Estimates: A test with pgbench (scaling factor 1000, 20 connections, duration 300 seconds, not showing detailed logs) and a single small instance (2 cores, 3 GB RAM, 20 GB HDD) resulted in around 830 transactions per second (read and write mixed) and 1100 transactions per second (read-only). For a larger instance (4 cores, 8 GB RAM, 600GB Premium SSD) the results were around 3400 (read and write) and 19000 (read-only) transactions per second. The database was initialized using pgbench -i -s 1000 -h <ip> -U <username> <dbname>. For benchmarking the command line used was pgbench -c 20 -T 300 -h <ip> -U <username> <dbname> for the read/write tests, and pgbench -c 20 -T 300 -S -h <ip> -U <username> <dbname> for the read-only tests.

Note: To cite the pgbench docs: "It is very easy to use pgbench to produce completely meaningless numbers". The numbers shown here are only ballpark figures and there are no performance guarantees. The real performance will vary depending on your workload, the IONOS location, and several other factors.

Activate extensions

Available PostgreSQL extensions

There are several PostgreSQL extensions preinstalled, that you can enable for your cluster. You can enable the extension by logging into your cluster and executing:

create extension <EXTENSION> CASCADE;

The following table shows which extensions are enabled by default and which can be enabled (PostgreSQL version 12):





PL/Python3U untrusted procedural language




track execution statistics of all SQL statements executed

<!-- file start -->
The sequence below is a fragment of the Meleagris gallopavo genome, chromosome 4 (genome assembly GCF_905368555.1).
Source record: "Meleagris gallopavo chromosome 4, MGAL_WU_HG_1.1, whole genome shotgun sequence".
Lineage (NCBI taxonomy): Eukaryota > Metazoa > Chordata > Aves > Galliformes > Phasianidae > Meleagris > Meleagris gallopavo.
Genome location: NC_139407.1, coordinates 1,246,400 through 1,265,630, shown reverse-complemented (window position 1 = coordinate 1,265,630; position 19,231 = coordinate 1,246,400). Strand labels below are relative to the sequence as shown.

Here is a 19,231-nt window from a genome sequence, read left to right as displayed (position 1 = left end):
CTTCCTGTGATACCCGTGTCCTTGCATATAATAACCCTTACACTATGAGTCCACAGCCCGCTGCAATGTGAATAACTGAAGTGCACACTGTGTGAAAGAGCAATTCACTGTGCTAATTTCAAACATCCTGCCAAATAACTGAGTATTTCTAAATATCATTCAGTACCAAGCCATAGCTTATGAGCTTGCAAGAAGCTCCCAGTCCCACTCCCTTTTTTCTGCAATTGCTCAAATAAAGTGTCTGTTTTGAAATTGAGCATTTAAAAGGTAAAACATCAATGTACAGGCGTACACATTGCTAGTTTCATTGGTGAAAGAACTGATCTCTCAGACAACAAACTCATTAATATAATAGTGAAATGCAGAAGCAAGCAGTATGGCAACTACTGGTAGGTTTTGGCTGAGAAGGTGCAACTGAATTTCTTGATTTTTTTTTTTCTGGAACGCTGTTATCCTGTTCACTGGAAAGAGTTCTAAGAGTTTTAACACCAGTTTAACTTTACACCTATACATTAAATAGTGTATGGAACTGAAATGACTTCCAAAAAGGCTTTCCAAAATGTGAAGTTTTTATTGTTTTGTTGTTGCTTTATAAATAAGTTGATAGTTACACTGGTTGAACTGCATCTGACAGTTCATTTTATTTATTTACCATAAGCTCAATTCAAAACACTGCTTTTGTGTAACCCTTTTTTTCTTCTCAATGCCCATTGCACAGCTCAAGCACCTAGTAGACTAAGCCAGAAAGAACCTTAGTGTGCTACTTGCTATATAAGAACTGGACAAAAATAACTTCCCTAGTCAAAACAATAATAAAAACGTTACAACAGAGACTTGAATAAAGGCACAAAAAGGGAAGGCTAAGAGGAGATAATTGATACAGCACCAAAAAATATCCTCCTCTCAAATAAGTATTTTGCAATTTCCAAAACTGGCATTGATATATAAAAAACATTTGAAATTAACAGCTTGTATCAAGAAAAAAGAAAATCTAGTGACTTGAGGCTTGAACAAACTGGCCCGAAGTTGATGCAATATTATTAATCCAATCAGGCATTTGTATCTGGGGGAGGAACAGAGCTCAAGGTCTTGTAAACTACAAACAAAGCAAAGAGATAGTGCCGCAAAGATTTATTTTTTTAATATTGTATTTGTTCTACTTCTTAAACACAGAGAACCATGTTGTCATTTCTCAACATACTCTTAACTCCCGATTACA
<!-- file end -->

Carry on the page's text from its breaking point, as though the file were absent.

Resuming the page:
functions, operators, and index support for 1-D arrays of integers



text similarity measurement and index searching based on trigrams



Job scheduler for PostgreSQL



similar to SET ROLE but with added logging



Enables scalable inserts and complex queries for time-series data



functions that manipulate whole tables, including crosstab




monitor connection attempts per user




PL/pgSQL procedural language



Extension to manage partitioned tables by time or ID



Hypothetical indexes for PostgreSQL




foreign-data wrapper for remote PostgreSQL servers



support for indexing common datatypes in GIN




Kernel statistics gathering



data type for case-insensitive character strings



cryptographic functions



calculate great-circle distances on the surface of the Earth



PostGIS geometry and geography spatial types and functions



data type for multidimensional cubes

Note: With select * from pg_available_extensions; you will see more available extensions, but many of them can't be enabled or used without superuser rights and thus aren't listed here.